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  • Pictures Ready for the Exhibition

The Chelyabinsk State Fine Arts Museum has completed restoration of the three surrealism epoch pictures by Serafima Ryangina and Boris Yakovlev depicting Magnezit. 

The final restoration state was restoring the lost paintwork. Just kike at the first stage, the work was performed by Philipp Guzanov, fine art restorer from the Moscow State Stroganov Academy of Design and Applied Arts assisted by Viktor Chichilanov, employee of the Chelyabinsk State Fine Arts Museum. The fine art works are ready to be presented to the general public due to Magnezit Group  and Sobranie Cultural Initiative Supporting & Preservation Fund. This year, the museum plans to demonstrate these works on-site – in Satka with support of these partners.

The three renovated pictures devoted to Magnezit –  The Brick Making Shop Floor and Shaft Furnace of Magnezit Factory by Serafima Ryangina and The Open Cut. Satka by Boris Yakovlev are owned by the fund of the art gallery of the museum. For a long time, the painting were stored in the reserve stock, and their state did not allow to demonstrate them without damage. The exception was made during the exhibition devoted to USSR industrialization, At Full Tilt,  At Full Steam! held in the gallery halls in spring of this year, when works Serafima Ryangina  that were damaged in the course of time most of all were demonstrated in the restoration paper tapes – specially-designed strips preventing further peeling of the paint layer. Painting by Yakovlev did not have any loss, but was also cracked. At the first stage, to ensure better preservation, the restored paintings got new canvas. After they fully dried out, the second restoration stage began.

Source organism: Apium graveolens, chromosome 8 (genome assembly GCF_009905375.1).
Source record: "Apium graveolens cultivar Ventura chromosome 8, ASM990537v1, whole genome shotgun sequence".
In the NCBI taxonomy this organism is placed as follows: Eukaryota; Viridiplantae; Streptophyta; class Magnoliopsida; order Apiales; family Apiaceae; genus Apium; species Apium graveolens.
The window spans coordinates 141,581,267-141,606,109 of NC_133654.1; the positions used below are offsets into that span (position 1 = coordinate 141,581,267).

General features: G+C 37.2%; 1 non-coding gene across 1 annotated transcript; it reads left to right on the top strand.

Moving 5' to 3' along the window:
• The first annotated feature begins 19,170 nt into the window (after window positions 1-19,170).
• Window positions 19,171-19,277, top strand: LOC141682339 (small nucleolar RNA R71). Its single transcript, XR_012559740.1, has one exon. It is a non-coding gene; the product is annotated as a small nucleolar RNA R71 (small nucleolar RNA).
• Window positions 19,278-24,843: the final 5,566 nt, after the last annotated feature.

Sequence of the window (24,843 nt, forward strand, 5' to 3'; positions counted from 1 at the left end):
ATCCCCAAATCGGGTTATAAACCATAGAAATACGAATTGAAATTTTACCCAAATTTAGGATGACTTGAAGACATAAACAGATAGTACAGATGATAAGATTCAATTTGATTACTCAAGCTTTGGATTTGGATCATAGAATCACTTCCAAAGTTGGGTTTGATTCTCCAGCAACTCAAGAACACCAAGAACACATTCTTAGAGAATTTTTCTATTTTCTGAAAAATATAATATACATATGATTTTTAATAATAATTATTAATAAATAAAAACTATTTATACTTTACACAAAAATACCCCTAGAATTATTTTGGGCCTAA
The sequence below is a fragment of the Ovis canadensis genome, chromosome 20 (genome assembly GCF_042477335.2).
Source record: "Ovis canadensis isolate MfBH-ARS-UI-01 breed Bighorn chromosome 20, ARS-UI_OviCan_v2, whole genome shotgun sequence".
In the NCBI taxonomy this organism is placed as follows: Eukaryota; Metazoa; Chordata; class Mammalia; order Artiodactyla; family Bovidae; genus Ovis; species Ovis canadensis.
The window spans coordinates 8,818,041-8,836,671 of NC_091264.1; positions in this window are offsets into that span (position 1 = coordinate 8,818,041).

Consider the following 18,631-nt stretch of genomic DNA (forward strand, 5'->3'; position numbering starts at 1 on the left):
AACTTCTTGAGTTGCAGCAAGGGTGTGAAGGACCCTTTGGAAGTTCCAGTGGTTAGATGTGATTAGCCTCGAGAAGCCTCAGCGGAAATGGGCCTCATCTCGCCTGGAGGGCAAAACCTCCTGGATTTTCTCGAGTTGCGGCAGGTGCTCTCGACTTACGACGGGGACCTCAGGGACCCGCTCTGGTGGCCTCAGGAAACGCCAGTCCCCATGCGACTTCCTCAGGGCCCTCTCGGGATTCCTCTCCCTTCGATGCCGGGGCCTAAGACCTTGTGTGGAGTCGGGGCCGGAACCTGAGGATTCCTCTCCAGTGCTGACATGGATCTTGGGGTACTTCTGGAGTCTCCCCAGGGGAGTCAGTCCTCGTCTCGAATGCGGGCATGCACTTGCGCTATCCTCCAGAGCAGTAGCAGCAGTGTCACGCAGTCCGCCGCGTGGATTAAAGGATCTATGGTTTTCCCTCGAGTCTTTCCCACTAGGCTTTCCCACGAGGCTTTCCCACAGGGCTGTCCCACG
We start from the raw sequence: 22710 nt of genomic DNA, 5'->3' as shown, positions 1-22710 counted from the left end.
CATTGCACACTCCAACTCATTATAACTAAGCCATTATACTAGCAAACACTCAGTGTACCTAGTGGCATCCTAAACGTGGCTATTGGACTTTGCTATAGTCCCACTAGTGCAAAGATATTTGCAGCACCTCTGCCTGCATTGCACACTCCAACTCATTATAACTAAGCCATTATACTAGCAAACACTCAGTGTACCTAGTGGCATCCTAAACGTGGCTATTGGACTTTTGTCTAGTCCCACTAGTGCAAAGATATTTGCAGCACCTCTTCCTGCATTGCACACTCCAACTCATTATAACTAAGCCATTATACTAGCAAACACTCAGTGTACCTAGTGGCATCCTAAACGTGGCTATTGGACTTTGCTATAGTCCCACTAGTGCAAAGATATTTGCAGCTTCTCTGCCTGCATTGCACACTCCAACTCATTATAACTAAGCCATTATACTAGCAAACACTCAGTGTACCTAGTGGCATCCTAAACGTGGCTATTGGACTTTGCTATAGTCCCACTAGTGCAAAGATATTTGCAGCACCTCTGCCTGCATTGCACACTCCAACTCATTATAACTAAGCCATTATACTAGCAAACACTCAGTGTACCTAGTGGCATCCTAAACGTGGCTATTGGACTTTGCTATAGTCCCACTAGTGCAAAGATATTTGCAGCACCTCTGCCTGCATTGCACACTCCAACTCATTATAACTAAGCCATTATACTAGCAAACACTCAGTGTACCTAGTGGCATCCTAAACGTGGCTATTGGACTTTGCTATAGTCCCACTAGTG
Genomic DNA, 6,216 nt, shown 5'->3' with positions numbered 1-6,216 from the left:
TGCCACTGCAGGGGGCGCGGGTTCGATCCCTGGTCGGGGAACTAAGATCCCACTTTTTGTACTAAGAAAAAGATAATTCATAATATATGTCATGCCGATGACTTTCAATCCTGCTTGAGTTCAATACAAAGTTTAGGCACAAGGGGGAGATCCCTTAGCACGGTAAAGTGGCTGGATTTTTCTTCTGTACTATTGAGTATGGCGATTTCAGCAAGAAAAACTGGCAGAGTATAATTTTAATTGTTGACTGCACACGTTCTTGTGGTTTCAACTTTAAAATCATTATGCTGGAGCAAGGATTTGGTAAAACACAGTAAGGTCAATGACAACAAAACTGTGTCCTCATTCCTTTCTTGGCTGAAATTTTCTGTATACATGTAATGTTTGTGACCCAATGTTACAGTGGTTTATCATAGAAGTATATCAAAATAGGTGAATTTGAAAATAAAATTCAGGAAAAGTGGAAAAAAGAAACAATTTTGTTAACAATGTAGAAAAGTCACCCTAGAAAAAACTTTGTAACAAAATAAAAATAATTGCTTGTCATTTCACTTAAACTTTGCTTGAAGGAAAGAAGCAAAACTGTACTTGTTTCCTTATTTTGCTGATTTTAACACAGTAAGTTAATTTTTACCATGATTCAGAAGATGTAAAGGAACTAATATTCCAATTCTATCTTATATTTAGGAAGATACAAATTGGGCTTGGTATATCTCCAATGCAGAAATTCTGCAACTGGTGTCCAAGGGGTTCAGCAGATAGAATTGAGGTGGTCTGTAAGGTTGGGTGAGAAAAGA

- Main work was performed by Philipp Guzanov, – Viktor Chichilanov, fine art restorer of the Chelyabinsk State Fine Arts Museum, tells. – And I was helping to move the paintings, as they are quite large. When Phillip Vladimirovich came, we stretched the canvases over the exposition stretchers and removed the prevention strips that were saving the paint layer for the period of restoration work. Then were replenished the loss of the author’s coating with the restoration coating based on chalk and fish glue. Then, these places were polished with grit paper and scalpel. The next stage was to apply tinted coating with water color. And in the end, the entire picture surface was coated with the dammar varnish – to ensure their better safety and integrity of perception. Yakovlev's picture had really minor loss that required almost no tinted coating, these were barely visible brush touches. While Ryangina’s paintings suffered significant loss, especially  The Brick Making Shop Floor. The museum guest will be able to see the restored part of the painting, it is along the edge in the top left quarter of the canvas, where pipes are depicted. Luckily, faces and bodies of women were not damaged, otherwise we had to make a more complicated restoration decision. And here the lost part of the painting did not affect the core author’s ideas. Water color coating can be seen if examined scrupulously, and if you take a step back to the exhibition distance, and no traces of restoration can be easily seen.

Pictures drawn in Magnezit by the modern artist can be seen in Magnezit Museum. Until the mid June the museum hosts Uralo Kuzbass exhibition of the Tomsk artist Lukia Murina. This is another exposition, which is a part of Satka: Crossroad initiative devoted to the 260th anniversary of the town. The author calls her art project the fusion of art and industry.

Natalya Ufimtseva, photo by Viktor Chichilanov. 

Source: Magnezitovets